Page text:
I have a virtual machine (made with vmware) with a linux ubuntu os installed on it (i have a series of them), with NAT network connection - i am running vmware on Windows XP (my host system); the virtual machine can't connect to the internet. All the vmware services seem to be working fine from windows point of view, but inside the machine i can't connect to the internet. What is strange is that the virtual machine was able to use the internet some time ago, but all of a sudden, i just can't use my internet on the virtual machine - i have made no changes to the settings, nor in windows, nor in the virtual machine - so i don't understand.

+2  A: 

The most common problem with VMware and Ubuntu is a (minor) kernel update in combination with vmware-tools. The kernel modules of vmware tools are compiled for your specific kernel version, and need to be rebuilt when the kernel is upgraded. So try reinstalling VMware Tools.

Of course before trying something else, check if your network adapter is enabled and set up correctly in the VM preferences :)

If you are not running the VMware Tools package your system should detect your network card as a "AMD PCnet Fast 79C971" or some other PCnet revision depending of your VMware version. Use "ifconfig" to see if your eth0 device is up or "dmesg" to find out which card type was detected by your kernel.


sudo ifconfig eth0 up

to see if you can bring up your device.

If you are using vmware-tools, you should find the vmnet module somewhere in the modules list:

sudo lsmod | grep vmnet

If your interface is up and running, check if it got an IP address via dhcp. If it doesn't have an address try

sudo dhclient eth0

And if it got one try pinging the host system - the IP is the first host on the subnet your vm was assigned to (usually for VMware using NAT). If this works check if you have a DNS server entry in your /etc/resolv.conf (usually is used) and try resolving something (e.g. ping If this all goes well you can be pretty sure that you have a networking problem on your host system like a firewall interfering with vmware or something like that.


I think this has happened to me too... the issue appears to me to be related to powering down or hibernating the host machine (Windows XP). For some reason, after I hibernate and bring VmWare to life again, the network was sometimes lost in exactly this manner. The only solution that I managed to find was to reboot the guest machine.

The problem looks like it resides rather in the VmWare program itself, not in anything the guest can do. Which is jolly strange.

Update: it seems to usually help to disable and reenable the eth0 interface on the guest OS. Looks like renegotiating DHCP from the guest OS helps reestablish the connection between virtual machine and host OS network. So it looks like the core issue is on the virtual machine side of things, inside the guest OS.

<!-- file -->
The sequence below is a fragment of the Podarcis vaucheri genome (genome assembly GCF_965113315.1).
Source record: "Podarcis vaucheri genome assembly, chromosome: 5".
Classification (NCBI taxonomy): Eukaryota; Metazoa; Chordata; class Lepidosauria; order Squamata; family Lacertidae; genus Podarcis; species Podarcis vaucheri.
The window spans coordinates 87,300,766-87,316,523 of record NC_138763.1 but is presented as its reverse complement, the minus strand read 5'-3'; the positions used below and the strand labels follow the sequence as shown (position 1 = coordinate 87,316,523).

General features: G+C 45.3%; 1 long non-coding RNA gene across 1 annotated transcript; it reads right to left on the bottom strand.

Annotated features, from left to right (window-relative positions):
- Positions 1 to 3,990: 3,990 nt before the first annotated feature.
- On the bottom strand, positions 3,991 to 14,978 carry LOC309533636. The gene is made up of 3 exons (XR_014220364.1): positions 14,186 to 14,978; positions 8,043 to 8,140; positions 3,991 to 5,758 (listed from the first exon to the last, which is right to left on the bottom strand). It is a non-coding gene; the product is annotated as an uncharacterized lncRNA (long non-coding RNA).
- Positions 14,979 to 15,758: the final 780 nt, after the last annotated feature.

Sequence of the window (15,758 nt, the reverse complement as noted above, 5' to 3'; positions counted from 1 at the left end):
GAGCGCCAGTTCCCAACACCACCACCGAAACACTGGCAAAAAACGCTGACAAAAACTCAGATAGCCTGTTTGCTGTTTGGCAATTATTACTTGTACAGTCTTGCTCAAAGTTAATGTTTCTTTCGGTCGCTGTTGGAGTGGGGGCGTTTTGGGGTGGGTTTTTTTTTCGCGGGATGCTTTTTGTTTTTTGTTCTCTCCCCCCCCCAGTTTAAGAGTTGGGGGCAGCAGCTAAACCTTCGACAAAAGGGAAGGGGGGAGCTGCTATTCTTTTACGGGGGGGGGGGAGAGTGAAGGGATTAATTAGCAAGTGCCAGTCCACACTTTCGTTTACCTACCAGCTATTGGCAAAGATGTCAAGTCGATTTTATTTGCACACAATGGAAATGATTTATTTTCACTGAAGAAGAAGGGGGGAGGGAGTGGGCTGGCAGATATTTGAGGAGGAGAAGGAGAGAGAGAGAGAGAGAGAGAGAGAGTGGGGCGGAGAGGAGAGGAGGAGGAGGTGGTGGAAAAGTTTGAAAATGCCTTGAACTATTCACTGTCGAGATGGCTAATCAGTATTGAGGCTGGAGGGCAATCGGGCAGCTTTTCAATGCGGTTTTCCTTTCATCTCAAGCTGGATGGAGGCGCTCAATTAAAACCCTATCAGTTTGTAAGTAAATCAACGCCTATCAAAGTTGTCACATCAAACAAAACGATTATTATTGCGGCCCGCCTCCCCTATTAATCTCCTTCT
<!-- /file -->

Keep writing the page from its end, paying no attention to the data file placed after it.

+1  A: 

I have recently discovered an interesting interaction between Debian/Ubuntu and Virtualization servers that may prove helpful to you.

VM servers will assign MAC addresses for virtual network cards; this is expected and good. If you clone a VM, it should get a new MAC address (so as not to conflict with the source VM); this is expected and good. Sometimes the VM server will choose to assign a new MAC address for its own reasons, which may or may not be expected or good, but it can happen.

Traditionally, Linux kernels look for ethernet cards and assign interface names based upon the order the cards are detected. Thus if you were to shift the network cards around, or replace them, you may end up with a different interface name for any given card. In recent Debian (and thus Ubuntu) releases, the Udev subsystem creates a map between MAC addresses and interface names, and when it finds a new MAC address it assigns a new ethernet interface name. Thus the first time you create an Ubuntu VM, the VM server assigns a MAC address, and your VM will map it to eth0. If you clone the VM, or move it, the VM server assigns a new MAC address, and your VM maps the new address to eth1. At this point, your network configuration (/etc/network/interfaces) no longer matches the hardware, and your VM no longer sees the network. Oops.

If this is the problem, you will see messages like this in your /var/log/kern.log file:

udev: renamed network interface eth0 to eth1

You can fix this in one of several ways:

  1. Change your interface configuration (/etc/network/interfaces) to match the new ethernet interface.
  2. Delete the Udev MAC address map (/etc/udev/rules.d/70-persistent-net.rules), reboot, and let Udev rebuild the map.
  3. Edit the Udev MAC address map (/etc/udev/rules.d/70-persistent-net.rules) and map the current MAC address back to eth0. This is the preferred solution if you have multiple interfaces defined.

You'll probably need to reboot the VM after any of these changes...

Craig Trader